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Why Microsimulation Matters

Fourteen years ago, I had just concluded my consulting stint with Segway (the original company) when I had been working on urban mobility solutions for them.


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Fourteen years ago, I had just concluded my consulting stint with Segway (the original company) when I had been working on urban mobility solutions for them. I had learned about microsimulation, a computer analytical tool to evaluate the traffic flow in a city, and scheduled a meeting with Steer Davies Gleave, a leading transportation planning firm in London that was out in front in this area. Arriving at the meeting, I was certain the firm had explored how new micromobility vehicles like the Segway could be game changers when applied to city traffic. I nearly fell out of my chair when I learned they had never even considered it. For all the promise small urban-scale mobility vehicles offer, why would this not be studied?

I remain in shock, as I am not aware of any leading transportation planning firm in the world today actively studying this.

As a car designer, we mainly style automotive vehicles. Yes, there is a design aspect, but the look and styling of cars remains the main job. As we move to become mobility designers, I think we need to be looking at the performance of an entire city’s mobility system, and how we can FLOW much better. Microsimulation is an essential new tool to this work.

Let’s consider the growing list of European cities planning to reduce the number of cars in their city centers. Politically, this is a challenging task. Proposing new ways to move is hard enough, but in these car-reduced city centers there are many businesses, and many of them are small and their owners depend on their customer’s ability to access them easily. Requiring all conventional cars to stay at the city edge often generates substantial concerns for these business owners. They really need to see a microsimulation model on how things will get better for them, to even think they will support these major mobility restructuring efforts.

MIT proposed a car-free zone for Florence, Italy, in 2005. The design had massive car parking stations on the city’s periphery. New light and local modes of mobility were proposed for the center. To create a microsimulation of this model to start, inputs to the simulation model included the user’s car parking time, time to transfer to internal mode, and the performance of the internal modes. In theory, a resident in the city’s suburbs could make this intermodal switch and still reach businesses earlier than today’s traffic clogged model. (Remember, over 30 percent of our cars in cities are looking for a place to park, so a new intermodal model can perform much better).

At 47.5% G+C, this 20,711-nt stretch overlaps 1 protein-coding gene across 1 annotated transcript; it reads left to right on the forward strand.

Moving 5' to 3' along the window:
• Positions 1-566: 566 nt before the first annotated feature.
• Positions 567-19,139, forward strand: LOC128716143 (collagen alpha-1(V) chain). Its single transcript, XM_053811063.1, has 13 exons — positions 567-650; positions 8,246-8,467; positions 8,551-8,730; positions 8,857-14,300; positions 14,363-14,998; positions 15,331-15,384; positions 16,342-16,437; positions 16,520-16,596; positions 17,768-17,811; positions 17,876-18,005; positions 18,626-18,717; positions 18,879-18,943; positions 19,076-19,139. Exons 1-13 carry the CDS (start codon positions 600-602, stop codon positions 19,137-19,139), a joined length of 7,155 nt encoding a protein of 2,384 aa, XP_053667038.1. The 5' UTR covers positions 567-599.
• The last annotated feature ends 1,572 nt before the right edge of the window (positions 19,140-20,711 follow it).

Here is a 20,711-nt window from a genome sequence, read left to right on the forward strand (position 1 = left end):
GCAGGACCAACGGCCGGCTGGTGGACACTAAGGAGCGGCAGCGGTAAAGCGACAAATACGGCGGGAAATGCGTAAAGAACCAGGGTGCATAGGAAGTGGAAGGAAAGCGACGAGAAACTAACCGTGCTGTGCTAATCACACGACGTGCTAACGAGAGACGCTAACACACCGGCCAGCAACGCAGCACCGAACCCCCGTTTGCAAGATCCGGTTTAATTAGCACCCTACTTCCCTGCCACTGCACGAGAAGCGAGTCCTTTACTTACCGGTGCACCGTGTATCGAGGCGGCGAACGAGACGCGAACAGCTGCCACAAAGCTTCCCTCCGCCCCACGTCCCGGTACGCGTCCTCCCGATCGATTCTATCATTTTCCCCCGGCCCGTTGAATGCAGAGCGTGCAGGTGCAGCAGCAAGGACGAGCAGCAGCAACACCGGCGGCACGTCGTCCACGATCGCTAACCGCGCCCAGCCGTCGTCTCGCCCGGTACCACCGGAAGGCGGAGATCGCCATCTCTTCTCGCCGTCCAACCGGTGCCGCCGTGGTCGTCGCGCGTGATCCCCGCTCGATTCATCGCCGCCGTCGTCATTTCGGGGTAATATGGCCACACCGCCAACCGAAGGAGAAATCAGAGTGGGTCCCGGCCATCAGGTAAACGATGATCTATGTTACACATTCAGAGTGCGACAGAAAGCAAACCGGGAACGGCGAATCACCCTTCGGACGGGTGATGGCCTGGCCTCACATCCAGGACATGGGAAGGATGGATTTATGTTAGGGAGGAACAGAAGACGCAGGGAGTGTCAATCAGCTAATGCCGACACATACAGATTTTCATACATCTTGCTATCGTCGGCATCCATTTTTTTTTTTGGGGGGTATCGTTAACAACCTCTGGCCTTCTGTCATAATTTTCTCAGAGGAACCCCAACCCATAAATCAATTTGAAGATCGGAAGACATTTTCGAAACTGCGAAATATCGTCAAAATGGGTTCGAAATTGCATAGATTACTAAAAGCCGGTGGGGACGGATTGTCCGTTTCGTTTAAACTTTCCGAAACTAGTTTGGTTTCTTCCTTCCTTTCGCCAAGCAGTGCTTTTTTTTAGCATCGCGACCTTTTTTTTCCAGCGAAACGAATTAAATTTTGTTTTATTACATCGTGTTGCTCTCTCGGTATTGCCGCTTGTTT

Microsimulation (from microanalytic simulation) is defined on Wikipedia “as a category of computerized analytical tools that perform highly detailed analysis of activities such as highway traffic flowing through an intersection.” An urban mobility definition has yet to be added.

Microsimulation in the mobility space is used today to evaluate new road/freeway designs for conventional cars and trucks. If a city was to build a new sports arena, the local neighborhood would ask for a simulation of the new traffic impacts.

Even companies like Disney will use microsimulation to evaluate a new ride or even a restaurant design in their parks. How many people can they serve in the fewest hours for lunch? All aspects of the restaurant’s floorplan are studied for greatest output.

I expect we will see microsimulation become essential to the new urban mobility field. Rather than a company like Ford introducing a new bike-share service in a city, with no idea how it will actually alter/improve traffic flow, microsimulation allows a new solution to be seen in action and evaluated, with the end goal of dramatically improving a city’s mobility system and allowing their millions of residents to live far better lives.

Had I actually created a model for Florence using a shared Segway scheme, working with the modelers, we would need to enter the small vehicle’s footprint, its top speed, the rate of acceleration and braking would need to be estimated. All aspects of how the user would control the vehicle would be needed.

The European cities are out in front on serious car reduction strategies. I believe microsimulations of proposed new systems will assist this transformation in a very meaningful way.  

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